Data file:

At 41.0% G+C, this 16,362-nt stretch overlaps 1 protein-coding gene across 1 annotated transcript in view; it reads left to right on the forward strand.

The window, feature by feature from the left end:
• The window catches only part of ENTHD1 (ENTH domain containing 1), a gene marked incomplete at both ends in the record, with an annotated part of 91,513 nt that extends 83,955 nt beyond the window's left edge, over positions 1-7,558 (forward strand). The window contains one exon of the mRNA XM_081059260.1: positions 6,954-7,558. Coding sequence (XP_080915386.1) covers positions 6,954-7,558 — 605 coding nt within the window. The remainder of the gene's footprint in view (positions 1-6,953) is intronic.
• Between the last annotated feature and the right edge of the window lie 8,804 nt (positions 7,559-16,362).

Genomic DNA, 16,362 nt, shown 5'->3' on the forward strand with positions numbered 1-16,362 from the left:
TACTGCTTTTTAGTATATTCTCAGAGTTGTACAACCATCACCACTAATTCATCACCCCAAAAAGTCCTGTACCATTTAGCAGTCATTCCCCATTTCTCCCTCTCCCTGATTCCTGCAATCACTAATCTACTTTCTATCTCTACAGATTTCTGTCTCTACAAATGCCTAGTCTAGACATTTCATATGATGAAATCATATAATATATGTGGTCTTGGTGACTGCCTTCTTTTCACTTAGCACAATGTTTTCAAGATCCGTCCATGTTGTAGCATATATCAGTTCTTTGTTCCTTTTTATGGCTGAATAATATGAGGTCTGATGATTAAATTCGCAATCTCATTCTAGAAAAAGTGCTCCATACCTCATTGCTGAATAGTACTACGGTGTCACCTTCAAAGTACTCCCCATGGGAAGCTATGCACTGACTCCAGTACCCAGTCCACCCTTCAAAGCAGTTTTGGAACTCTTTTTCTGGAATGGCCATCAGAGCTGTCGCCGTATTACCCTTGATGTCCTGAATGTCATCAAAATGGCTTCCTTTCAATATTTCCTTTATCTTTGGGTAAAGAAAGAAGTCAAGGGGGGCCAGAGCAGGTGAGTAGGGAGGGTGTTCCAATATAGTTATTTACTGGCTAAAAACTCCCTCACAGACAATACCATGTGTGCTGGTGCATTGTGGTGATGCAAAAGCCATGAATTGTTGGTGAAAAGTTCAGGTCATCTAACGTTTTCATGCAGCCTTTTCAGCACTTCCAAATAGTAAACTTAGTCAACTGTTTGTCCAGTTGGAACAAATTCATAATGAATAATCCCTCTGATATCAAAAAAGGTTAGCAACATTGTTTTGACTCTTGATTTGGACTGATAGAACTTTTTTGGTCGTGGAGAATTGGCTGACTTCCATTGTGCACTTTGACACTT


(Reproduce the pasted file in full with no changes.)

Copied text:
At 41.0% G+C, this 16,362-nt stretch overlaps 1 protein-coding gene across 1 annotated transcript in view; it reads left to right on the forward strand.

The window, feature by feature from the left end:
• The window catches only part of ENTHD1 (ENTH domain containing 1), a gene marked incomplete at both ends in the record, with an annotated part of 91,513 nt that extends 83,955 nt beyond the window's left edge, over positions 1-7,558 (forward strand). The window contains one exon of the mRNA XM_081059260.1: positions 6,954-7,558. Coding sequence (XP_080915386.1) covers positions 6,954-7,558 — 605 coding nt within the window. The remainder of the gene's footprint in view (positions 1-6,953) is intronic.
• Between the last annotated feature and the right edge of the window lie 8,804 nt (positions 7,559-16,362).

Genomic DNA, 16,362 nt, shown 5'->3' on the forward strand with positions numbered 1-16,362 from the left:
TACTGCTTTTTAGTATATTCTCAGAGTTGTACAACCATCACCACTAATTCATCACCCCAAAAAGTCCTGTACCATTTAGCAGTCATTCCCCATTTCTCCCTCTCCCTGATTCCTGCAATCACTAATCTACTTTCTATCTCTACAGATTTCTGTCTCTACAAATGCCTAGTCTAGACATTTCATATGATGAAATCATATAATATATGTGGTCTTGGTGACTGCCTTCTTTTCACTTAGCACAATGTTTTCAAGATCCGTCCATGTTGTAGCATATATCAGTTCTTTGTTCCTTTTTATGGCTGAATAATATGAGGTCTGATGATTAAATTCGCAATCTCATTCTAGAAAAAGTGCTCCATACCTCATTGCTGAATAGTACTACGGTGTCACCTTCAAAGTACTCCCCATGGGAAGCTATGCACTGACTCCAGTACCCAGTCCACCCTTCAAAGCAGTTTTGGAACTCTTTTTCTGGAATGGCCATCAGAGCTGTCGCCGTATTACCCTTGATGTCCTGAATGTCATCAAAATGGCTTCCTTTCAATATTTCCTTTATCTTTGGGTAAAGAAAGAAGTCAAGGGGGGCCAGAGCAGGTGAGTAGGGAGGGTGTTCCAATATAGTTATTTACTGGCTAAAAACTCCCTCACAGACAATACCATGTGTGCTGGTGCATTGTGGTGATGCAAAAGCCATGAATTGTTGGTGAAAAGTTCAGGTCATCTAACGTTTTCATGCAGCCTTTTCAGCACTTCCAAATAGTAAACTTAGTCAACTGTTTGTCCAGTTGGAACAAATTCATAATGAATAATCCCTCTGATATCAAAAAAGGTTAGCAACATTGTTTTGACTCTTGATTTGGACTGATAGAACTTTTTTGGTCGTGGAGAATTGGCTGACTTCCATTGTGCACTTTGACACTT